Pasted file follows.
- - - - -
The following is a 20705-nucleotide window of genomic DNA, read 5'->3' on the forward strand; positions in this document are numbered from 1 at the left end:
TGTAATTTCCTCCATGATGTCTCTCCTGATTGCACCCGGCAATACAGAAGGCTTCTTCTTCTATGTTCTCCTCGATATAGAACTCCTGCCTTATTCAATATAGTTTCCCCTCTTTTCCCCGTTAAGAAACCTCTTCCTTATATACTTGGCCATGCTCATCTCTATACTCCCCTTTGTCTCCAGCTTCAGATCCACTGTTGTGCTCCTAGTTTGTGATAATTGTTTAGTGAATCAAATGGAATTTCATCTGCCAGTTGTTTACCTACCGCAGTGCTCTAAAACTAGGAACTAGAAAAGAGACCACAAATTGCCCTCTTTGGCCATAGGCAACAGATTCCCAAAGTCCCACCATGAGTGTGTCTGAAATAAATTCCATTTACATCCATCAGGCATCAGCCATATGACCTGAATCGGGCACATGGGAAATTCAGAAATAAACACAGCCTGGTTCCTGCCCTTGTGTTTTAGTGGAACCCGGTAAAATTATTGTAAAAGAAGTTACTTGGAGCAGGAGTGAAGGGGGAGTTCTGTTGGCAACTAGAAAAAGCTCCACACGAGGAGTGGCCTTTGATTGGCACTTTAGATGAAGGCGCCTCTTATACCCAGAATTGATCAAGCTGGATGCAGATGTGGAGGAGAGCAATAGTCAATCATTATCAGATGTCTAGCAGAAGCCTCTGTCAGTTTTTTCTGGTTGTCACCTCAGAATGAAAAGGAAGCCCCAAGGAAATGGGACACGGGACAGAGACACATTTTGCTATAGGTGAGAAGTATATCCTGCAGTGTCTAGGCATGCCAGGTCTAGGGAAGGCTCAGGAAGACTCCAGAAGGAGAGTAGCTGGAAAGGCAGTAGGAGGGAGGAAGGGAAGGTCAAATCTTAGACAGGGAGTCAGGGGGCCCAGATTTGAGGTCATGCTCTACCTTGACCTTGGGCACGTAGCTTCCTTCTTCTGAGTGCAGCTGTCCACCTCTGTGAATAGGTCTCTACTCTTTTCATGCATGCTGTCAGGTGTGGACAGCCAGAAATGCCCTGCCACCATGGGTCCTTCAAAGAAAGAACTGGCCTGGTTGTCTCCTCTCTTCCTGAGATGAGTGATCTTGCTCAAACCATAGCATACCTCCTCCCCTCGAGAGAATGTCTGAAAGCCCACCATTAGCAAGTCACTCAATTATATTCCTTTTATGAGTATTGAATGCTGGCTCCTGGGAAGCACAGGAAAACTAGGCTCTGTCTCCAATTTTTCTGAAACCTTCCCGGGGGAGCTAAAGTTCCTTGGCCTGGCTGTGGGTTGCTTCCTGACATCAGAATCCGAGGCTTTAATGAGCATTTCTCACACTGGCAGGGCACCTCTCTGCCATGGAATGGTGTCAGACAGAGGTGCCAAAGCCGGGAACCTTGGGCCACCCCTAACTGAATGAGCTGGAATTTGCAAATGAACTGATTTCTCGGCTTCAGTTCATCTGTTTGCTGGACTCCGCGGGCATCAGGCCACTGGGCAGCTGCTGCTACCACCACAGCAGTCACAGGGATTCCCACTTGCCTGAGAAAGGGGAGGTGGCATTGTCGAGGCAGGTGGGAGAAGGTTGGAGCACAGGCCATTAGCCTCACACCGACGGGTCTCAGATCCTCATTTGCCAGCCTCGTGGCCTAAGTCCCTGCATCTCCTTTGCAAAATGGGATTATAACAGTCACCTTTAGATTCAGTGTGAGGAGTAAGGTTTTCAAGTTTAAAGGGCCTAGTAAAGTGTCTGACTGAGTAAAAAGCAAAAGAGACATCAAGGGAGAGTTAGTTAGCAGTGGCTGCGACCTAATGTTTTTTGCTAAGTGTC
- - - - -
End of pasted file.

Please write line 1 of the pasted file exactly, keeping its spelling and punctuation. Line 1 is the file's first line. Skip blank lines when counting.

The following is a 20705-nucleotide window of genomic DNA, read 5'->3' on the forward strand; positions in this document are numbered from 1 at the left end: